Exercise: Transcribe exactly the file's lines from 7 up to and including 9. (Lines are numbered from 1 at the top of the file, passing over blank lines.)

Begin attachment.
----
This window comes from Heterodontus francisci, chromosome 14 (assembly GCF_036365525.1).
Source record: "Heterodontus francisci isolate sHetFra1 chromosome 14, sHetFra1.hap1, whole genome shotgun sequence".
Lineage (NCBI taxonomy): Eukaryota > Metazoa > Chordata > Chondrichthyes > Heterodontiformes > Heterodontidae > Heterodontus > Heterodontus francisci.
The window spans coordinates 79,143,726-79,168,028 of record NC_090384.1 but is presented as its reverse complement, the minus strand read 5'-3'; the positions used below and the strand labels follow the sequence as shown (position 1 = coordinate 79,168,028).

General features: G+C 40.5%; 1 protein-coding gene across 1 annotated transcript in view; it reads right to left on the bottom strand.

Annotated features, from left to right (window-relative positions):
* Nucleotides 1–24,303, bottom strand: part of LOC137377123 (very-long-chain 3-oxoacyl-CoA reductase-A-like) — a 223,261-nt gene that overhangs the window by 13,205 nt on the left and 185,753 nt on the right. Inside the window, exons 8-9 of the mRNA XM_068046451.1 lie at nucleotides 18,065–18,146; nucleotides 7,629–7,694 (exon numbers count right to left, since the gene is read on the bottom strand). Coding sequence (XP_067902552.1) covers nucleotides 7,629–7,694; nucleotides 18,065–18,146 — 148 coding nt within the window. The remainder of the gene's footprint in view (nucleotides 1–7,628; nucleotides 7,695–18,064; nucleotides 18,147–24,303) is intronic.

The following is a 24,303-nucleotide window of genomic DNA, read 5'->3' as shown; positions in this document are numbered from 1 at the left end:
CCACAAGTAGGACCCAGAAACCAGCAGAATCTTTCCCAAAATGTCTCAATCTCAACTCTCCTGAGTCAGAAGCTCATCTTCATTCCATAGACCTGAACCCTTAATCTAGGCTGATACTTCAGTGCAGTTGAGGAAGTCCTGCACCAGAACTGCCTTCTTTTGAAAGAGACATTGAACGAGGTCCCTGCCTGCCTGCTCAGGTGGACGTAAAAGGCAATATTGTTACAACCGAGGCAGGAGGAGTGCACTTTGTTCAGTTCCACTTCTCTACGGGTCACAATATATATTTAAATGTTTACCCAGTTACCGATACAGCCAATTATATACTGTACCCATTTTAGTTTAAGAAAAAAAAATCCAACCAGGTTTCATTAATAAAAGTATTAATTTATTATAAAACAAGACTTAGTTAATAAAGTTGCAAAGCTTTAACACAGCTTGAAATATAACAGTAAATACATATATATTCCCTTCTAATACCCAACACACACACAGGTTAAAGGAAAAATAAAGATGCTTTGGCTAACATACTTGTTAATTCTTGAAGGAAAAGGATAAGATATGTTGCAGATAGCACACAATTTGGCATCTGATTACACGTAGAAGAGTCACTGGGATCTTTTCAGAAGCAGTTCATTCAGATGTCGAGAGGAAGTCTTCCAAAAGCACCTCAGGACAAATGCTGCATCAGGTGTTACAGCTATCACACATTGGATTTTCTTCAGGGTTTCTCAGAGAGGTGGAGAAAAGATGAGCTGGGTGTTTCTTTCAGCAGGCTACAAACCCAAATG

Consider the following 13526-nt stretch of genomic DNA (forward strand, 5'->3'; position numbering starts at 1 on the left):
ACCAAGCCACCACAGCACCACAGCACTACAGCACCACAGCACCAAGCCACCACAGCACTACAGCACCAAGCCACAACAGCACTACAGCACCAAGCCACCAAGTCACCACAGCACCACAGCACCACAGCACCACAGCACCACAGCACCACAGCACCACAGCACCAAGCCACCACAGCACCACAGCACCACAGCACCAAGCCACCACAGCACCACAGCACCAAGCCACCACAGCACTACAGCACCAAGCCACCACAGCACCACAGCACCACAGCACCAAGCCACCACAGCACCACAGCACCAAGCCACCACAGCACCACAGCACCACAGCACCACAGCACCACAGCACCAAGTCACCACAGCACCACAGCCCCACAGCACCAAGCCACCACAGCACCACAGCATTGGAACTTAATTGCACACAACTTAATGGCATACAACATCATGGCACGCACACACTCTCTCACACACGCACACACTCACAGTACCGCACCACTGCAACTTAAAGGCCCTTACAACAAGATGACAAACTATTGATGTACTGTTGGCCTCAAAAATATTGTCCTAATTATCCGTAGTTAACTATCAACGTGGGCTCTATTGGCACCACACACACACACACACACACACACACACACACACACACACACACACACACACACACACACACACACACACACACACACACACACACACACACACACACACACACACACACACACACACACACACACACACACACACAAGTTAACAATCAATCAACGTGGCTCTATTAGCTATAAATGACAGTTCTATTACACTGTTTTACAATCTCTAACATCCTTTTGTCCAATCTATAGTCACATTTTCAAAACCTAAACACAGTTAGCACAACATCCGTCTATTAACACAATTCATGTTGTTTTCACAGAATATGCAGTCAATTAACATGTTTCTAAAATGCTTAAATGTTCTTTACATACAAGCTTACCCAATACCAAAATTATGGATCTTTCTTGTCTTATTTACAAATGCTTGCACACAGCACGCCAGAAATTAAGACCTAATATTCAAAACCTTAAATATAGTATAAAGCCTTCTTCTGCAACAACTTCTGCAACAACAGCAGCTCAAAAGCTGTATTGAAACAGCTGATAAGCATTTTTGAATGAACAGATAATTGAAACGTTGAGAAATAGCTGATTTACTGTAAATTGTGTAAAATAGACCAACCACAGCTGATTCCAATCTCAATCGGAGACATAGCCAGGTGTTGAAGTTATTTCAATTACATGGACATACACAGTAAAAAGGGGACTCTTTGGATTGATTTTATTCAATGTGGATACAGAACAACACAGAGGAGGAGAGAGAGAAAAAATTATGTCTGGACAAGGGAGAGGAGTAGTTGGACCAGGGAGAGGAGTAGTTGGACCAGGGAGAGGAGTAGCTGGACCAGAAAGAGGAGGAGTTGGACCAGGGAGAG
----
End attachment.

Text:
* Nucleotides 1–24,303, bottom strand: part of LOC137377123 (very-long-chain 3-oxoacyl-CoA reductase-A-like) — a 223,261-nt gene that overhangs the window by 13,205 nt on the left and 185,753 nt on the right. Inside the window, exons 8-9 of the mRNA XM_068046451.1 lie at nucleotides 18,065–18,146; nucleotides 7,629–7,694 (exon numbers count right to left, since the gene is read on the bottom strand). Coding sequence (XP_067902552.1) covers nucleotides 7,629–7,694; nucleotides 18,065–18,146 — 148 coding nt within the window. The remainder of the gene's footprint in view (nucleotides 1–7,628; nucleotides 7,695–18,064; nucleotides 18,147–24,303) is intronic.

The following is a 24,303-nucleotide window of genomic DNA, read 5'->3' as shown; positions in this document are numbered from 1 at the left end:
CCACAAGTAGGACCCAGAAACCAGCAGAATCTTTCCCAAAATGTCTCAATCTCAACTCTCCTGAGTCAGAAGCTCATCTTCATTCCATAGACCTGAACCCTTAATCTAGGCTGATACTTCAGTGCAGTTGAGGAAGTCCTGCACCAGAACTGCCTTCTTTTGAAAGAGACATTGAACGAGGTCCCTGCCTGCCTGCTCAGGTGGACGTAAAAGGCAATATTGTTACAACCGAGGCAGGAGGAGTGCACTTTGTTCAGTTCCACTTCTCTACGGGTCACAATATATATTTAAATGTTTACCCAGTTACCGATACAGCCAATTATATACTGTACCCATTTTAGTTTAAGAAAAAAAAATCCAACCAGGTTTCATTAATAAAAGTATTAATTTATTATAAAACAAGACTTAGTTAATAAAGTTGCAAAGCTTTAACACAGCTTGAAATATAACAGTAAATACATATATATTCCCTTCTAATACCCAACACACACACAGGTTAAAGGAAAAATAAAGATGCTTTGGCTAACATACTTGTTAATTCTTGAAGGAAAAGGATAAGATATGTTGCAGATAGCACACAATTTGGCATCTGATTACACGTAGAAGAGTCACTGGGATCTTTTCAGAAGCAGTTCATTCAGATGTCGAGAGGAAGTCTTCCAAAAGCACCTCAGGACAAATGCTGCATCAGGTGTTACAGCTATCACACATTGGATTTTCTTCAGGGTTTCTCAGAGAGGTGGAGAAAAGATGAGCTGGGTGTTTCTTTCAGCAGGCTACAAACCCAAATG